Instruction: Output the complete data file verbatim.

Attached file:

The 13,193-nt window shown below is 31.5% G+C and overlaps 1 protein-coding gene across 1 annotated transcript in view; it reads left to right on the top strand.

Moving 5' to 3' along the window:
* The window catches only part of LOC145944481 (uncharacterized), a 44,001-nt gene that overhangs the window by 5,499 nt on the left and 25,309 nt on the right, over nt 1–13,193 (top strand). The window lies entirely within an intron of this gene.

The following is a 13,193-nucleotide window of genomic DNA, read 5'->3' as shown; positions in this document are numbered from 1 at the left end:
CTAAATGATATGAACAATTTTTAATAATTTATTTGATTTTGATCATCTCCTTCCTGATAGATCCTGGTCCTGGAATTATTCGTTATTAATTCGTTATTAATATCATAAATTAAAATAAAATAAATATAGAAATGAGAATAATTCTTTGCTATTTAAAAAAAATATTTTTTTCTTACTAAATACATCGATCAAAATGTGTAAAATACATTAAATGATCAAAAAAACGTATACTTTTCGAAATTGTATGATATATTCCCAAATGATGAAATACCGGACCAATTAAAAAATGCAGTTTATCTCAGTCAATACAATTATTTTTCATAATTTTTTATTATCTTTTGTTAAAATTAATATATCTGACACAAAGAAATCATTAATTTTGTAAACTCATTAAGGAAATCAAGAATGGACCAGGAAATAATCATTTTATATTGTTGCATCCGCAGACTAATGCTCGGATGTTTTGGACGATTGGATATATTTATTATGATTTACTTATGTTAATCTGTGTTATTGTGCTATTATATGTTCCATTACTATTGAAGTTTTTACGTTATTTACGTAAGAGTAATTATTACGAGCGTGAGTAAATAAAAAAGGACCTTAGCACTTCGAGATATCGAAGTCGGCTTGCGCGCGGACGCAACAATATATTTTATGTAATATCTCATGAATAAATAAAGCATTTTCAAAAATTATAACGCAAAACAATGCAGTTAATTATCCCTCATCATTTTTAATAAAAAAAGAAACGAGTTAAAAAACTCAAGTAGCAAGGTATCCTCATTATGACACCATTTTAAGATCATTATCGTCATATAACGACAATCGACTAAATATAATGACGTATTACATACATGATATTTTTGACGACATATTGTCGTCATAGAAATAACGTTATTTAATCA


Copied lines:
The 13,193-nt window shown below is 31.5% G+C and overlaps 1 protein-coding gene across 1 annotated transcript in view; it reads left to right on the top strand.

Moving 5' to 3' along the window:
* The window catches only part of LOC145944481 (uncharacterized), a 44,001-nt gene that overhangs the window by 5,499 nt on the left and 25,309 nt on the right, over nt 1–13,193 (top strand). The window lies entirely within an intron of this gene.

The following is a 13,193-nucleotide window of genomic DNA, read 5'->3' as shown; positions in this document are numbered from 1 at the left end:
CTAAATGATATGAACAATTTTTAATAATTTATTTGATTTTGATCATCTCCTTCCTGATAGATCCTGGTCCTGGAATTATTCGTTATTAATTCGTTATTAATATCATAAATTAAAATAAAATAAATATAGAAATGAGAATAATTCTTTGCTATTTAAAAAAAATATTTTTTTCTTACTAAATACATCGATCAAAATGTGTAAAATACATTAAATGATCAAAAAAACGTATACTTTTCGAAATTGTATGATATATTCCCAAATGATGAAATACCGGACCAATTAAAAAATGCAGTTTATCTCAGTCAATACAATTATTTTTCATAATTTTTTATTATCTTTTGTTAAAATTAATATATCTGACACAAAGAAATCATTAATTTTGTAAACTCATTAAGGAAATCAAGAATGGACCAGGAAATAATCATTTTATATTGTTGCATCCGCAGACTAATGCTCGGATGTTTTGGACGATTGGATATATTTATTATGATTTACTTATGTTAATCTGTGTTATTGTGCTATTATATGTTCCATTACTATTGAAGTTTTTACGTTATTTACGTAAGAGTAATTATTACGAGCGTGAGTAAATAAAAAAGGACCTTAGCACTTCGAGATATCGAAGTCGGCTTGCGCGCGGACGCAACAATATATTTTATGTAATATCTCATGAATAAATAAAGCATTTTCAAAAATTATAACGCAAAACAATGCAGTTAATTATCCCTCATCATTTTTAATAAAAAAAGAAACGAGTTAAAAAACTCAAGTAGCAAGGTATCCTCATTATGACACCATTTTAAGATCATTATCGTCATATAACGACAATCGACTAAATATAATGACGTATTACATACATGATATTTTTGACGACATATTGTCGTCATAGAAATAACGTTATTTAATCA